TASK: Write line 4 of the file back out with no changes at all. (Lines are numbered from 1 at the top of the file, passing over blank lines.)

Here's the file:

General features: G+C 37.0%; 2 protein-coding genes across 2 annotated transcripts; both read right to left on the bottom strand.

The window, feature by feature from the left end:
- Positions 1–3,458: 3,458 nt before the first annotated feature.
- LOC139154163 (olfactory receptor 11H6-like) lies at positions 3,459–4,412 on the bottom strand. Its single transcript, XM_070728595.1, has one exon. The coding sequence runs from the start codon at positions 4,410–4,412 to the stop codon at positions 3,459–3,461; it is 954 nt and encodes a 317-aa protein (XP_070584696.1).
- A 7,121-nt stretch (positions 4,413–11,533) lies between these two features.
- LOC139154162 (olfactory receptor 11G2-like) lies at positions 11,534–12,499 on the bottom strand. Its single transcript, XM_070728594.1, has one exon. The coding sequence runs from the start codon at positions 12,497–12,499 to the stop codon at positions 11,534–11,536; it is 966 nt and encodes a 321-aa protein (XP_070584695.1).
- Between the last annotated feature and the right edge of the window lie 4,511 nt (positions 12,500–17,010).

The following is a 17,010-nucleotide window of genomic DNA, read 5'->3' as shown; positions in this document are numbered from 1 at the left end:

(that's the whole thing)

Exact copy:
- LOC139154163 (olfactory receptor 11H6-like) lies at positions 3,459–4,412 on the bottom strand. Its single transcript, XM_070728595.1, has one exon. The coding sequence runs from the start codon at positions 4,410–4,412 to the stop codon at positions 3,459–3,461; it is 954 nt and encodes a 317-aa protein (XP_070584696.1).